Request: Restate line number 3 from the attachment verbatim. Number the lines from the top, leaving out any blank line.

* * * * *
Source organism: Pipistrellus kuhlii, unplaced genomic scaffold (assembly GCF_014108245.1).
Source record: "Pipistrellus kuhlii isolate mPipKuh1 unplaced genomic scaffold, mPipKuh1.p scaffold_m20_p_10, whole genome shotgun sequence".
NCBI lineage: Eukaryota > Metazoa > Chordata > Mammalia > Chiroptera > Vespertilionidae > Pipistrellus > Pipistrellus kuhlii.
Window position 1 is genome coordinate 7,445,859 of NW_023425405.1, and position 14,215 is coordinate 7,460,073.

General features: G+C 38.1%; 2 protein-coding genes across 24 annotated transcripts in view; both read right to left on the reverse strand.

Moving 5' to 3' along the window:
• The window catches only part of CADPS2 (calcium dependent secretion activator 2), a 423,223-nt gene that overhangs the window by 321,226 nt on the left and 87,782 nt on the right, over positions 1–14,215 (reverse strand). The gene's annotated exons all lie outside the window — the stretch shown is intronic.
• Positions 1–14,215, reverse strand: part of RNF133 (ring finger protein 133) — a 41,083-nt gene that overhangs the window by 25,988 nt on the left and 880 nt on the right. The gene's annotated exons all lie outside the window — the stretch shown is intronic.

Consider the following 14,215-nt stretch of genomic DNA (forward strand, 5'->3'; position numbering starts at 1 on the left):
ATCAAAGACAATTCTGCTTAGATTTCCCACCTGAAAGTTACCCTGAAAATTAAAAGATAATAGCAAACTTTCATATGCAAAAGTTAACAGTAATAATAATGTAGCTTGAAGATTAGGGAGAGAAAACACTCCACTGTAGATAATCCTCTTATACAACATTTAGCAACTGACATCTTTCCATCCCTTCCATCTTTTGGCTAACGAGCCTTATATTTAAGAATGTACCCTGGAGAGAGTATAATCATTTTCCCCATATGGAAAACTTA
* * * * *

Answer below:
NCBI lineage: Eukaryota > Metazoa > Chordata > Mammalia > Chiroptera > Vespertilionidae > Pipistrellus > Pipistrellus kuhlii.